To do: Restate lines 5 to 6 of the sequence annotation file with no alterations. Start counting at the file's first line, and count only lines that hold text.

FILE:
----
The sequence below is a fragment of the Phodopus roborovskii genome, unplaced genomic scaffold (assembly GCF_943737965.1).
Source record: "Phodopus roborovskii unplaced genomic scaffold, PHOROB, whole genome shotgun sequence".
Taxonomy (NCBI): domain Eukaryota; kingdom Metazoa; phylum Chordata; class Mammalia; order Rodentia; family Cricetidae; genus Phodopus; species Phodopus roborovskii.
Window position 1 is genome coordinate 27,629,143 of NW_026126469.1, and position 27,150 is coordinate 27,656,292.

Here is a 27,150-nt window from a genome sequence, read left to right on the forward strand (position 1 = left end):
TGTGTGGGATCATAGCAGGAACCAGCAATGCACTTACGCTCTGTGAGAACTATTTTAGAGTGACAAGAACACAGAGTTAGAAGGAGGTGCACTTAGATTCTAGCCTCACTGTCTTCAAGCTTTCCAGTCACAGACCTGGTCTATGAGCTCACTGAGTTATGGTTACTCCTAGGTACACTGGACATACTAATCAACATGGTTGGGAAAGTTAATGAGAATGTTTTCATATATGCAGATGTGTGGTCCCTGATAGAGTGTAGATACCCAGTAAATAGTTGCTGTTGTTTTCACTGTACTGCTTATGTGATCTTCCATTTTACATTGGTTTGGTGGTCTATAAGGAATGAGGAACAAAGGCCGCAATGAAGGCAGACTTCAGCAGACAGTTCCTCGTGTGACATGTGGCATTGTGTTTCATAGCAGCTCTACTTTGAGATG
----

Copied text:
Here is a 27,150-nt window from a genome sequence, read left to right on the forward strand (position 1 = left end):
TGTGTGGGATCATAGCAGGAACCAGCAATGCACTTACGCTCTGTGAGAACTATTTTAGAGTGACAAGAACACAGAGTTAGAAGGAGGTGCACTTAGATTCTAGCCTCACTGTCTTCAAGCTTTCCAGTCACAGACCTGGTCTATGAGCTCACTGAGTTATGGTTACTCCTAGGTACACTGGACATACTAATCAACATGGTTGGGAAAGTTAATGAGAATGTTTTCATATATGCAGATGTGTGGTCCCTGATAGAGTGTAGATACCCAGTAAATAGTTGCTGTTGTTTTCACTGTACTGCTTATGTGATCTTCCATTTTACATTGGTTTGGTGGTCTATAAGGAATGAGGAACAAAGGCCGCAATGAAGGCAGACTTCAGCAGACAGTTCCTCGTGTGACATGTGGCATTGTGTTTCATAGCAGCTCTACTTTGAGATG